More Patients Seeking Transgender Physicians

Approximately 1.4 million Americans identify as transgender and gender nonbinary (TGNB). A GLAAD survey from 2017 showed that nearly 12% of millennials identified as TGNB. And a 2020 survey from the Trevor Project found that 1 in 4 LGBTQ youth use pronouns or pronoun combinations that fall outside of the binary construction of gender.

According to the Association of American Medical Colleges, Less than 1% of U.S. medical students and Physicians self-identify as transgender or gender nonbinary (TGNB), yet the population of TGNB individuals is growing exponentially. They need Doctors who understand their unique health concerns.

The TGNB community have high rates of depression, self-harm, homelessness, disordered substance use, and HIV and other sexually transmitted infections, with trans youth and racial/ethnic minorities being the most vulnerable.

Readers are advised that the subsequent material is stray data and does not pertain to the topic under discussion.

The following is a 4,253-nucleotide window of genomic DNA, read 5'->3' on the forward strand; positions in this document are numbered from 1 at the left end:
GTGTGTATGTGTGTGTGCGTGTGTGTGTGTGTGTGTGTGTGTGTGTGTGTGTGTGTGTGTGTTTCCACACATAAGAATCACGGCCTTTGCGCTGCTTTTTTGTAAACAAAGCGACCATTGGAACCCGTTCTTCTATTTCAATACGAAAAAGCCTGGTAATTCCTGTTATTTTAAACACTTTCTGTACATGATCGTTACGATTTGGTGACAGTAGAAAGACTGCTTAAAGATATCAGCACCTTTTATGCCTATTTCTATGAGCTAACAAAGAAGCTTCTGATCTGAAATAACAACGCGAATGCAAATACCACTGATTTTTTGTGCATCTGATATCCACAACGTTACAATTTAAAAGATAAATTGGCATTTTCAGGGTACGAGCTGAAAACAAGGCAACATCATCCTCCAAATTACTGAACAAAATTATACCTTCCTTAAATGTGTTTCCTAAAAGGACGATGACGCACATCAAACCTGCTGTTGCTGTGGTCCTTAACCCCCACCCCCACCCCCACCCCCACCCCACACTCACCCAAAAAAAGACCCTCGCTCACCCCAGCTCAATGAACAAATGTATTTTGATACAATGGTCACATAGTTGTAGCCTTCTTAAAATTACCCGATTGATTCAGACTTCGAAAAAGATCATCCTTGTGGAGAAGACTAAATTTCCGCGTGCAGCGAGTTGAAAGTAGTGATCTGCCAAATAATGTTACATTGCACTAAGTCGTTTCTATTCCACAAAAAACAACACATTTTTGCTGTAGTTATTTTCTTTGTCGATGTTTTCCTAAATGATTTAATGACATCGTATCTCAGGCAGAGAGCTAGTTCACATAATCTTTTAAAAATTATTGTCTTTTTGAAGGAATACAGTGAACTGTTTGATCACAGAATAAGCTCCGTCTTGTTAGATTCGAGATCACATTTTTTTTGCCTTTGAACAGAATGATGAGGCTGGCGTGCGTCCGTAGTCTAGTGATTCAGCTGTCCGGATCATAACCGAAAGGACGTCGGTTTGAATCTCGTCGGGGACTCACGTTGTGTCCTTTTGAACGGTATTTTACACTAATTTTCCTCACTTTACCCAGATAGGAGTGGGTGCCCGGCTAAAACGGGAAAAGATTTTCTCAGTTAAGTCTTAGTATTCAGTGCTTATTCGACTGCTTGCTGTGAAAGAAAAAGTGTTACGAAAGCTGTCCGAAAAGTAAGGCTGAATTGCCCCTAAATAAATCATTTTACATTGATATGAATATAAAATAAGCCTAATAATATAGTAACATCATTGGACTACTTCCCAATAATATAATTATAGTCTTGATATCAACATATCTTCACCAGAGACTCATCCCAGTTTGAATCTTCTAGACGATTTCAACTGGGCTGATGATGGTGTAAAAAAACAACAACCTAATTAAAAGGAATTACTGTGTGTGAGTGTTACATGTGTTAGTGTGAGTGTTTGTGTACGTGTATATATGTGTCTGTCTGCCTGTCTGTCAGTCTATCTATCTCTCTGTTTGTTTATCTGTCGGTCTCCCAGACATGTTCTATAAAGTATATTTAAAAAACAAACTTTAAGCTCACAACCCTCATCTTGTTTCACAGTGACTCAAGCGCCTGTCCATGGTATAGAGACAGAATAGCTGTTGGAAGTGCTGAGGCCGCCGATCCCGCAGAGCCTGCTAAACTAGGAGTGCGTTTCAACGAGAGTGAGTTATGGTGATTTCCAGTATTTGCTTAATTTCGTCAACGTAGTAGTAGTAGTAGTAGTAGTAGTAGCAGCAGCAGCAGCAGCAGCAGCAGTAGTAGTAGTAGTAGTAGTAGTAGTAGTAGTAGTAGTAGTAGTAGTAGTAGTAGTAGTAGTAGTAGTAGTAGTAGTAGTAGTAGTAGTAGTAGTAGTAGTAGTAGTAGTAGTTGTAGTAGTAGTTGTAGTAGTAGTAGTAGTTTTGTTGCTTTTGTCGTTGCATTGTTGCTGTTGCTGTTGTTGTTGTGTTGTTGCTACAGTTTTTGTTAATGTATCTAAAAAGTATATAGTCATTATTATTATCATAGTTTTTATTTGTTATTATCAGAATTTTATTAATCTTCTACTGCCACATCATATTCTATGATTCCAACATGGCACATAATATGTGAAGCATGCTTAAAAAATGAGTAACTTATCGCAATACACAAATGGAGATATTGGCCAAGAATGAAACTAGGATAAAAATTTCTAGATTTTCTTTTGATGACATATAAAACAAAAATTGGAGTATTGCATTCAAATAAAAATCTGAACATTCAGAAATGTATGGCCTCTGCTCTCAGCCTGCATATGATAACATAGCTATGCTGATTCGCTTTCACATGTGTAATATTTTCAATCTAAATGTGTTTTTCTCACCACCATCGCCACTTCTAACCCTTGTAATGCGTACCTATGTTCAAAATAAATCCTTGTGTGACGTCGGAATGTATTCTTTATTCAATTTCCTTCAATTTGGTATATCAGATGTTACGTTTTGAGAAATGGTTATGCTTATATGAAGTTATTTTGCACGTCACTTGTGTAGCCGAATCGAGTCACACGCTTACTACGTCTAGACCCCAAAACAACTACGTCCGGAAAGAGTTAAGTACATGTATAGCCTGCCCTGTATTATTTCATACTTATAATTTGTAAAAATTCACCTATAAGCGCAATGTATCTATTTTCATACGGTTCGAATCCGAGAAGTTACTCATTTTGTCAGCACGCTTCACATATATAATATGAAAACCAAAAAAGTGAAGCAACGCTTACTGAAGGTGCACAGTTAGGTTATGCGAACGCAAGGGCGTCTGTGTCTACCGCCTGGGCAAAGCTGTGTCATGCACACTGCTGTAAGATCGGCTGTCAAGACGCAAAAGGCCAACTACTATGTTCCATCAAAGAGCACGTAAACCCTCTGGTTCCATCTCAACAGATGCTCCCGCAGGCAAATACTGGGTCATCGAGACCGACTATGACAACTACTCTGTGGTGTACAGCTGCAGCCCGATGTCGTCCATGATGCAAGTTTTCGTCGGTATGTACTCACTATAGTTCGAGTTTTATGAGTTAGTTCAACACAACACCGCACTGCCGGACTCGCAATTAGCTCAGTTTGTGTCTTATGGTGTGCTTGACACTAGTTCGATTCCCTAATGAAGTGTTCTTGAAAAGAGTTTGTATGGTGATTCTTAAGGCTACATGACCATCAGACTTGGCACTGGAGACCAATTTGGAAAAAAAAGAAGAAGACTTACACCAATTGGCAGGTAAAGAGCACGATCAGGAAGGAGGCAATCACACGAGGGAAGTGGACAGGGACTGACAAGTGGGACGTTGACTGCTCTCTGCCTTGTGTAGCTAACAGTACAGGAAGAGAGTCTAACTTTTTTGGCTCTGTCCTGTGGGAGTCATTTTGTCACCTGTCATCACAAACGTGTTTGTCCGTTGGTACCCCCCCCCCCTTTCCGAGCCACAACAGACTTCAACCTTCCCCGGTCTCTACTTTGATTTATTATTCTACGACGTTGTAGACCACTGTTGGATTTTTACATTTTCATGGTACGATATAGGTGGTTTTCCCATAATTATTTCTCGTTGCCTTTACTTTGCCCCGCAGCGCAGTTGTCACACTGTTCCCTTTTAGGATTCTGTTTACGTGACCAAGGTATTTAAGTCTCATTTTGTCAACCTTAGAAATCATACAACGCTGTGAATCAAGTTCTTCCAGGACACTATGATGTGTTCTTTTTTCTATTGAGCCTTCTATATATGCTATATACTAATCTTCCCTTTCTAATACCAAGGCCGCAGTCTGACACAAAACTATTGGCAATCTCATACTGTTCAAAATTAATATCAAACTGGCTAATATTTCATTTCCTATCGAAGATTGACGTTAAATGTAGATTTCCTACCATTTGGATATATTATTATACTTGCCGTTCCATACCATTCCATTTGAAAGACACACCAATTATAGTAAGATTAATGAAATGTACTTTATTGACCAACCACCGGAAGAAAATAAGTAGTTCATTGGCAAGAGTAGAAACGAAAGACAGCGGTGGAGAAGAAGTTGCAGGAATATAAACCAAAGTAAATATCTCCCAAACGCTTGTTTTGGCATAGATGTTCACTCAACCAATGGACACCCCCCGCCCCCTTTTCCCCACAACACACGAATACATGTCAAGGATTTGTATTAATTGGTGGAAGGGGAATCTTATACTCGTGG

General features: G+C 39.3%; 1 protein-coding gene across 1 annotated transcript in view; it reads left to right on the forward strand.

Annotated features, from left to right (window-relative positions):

“Over half of all transgender people have had to teach their provider about their health care,” said Gillian Branstetter, spokesperson for the National Center for Transgender Equality.

A third of all trans people in a 2015 survey reported at least one negative experience while seeing a health care provider, including harassment and denial of treatment. And nearly a quarter of the respondents said they skipped needed care out of fear of being mistreated.

“‘For trans by trans’ is really key, because we hear that message a lot from our patients and our community members who are used to being not understood, who are used to being mistreated. It’s hard to explain, but to be able to know that who you’re going to is someone who understands the experience that you’ve had — that in itself can be part of the gender-affirming experience,” said Soltan Bryce, an M.B.A. student at Harvard Business School, a trans man, and chief of growth for Plume, a Denver-based startup that provides telehealth services to the trans community.

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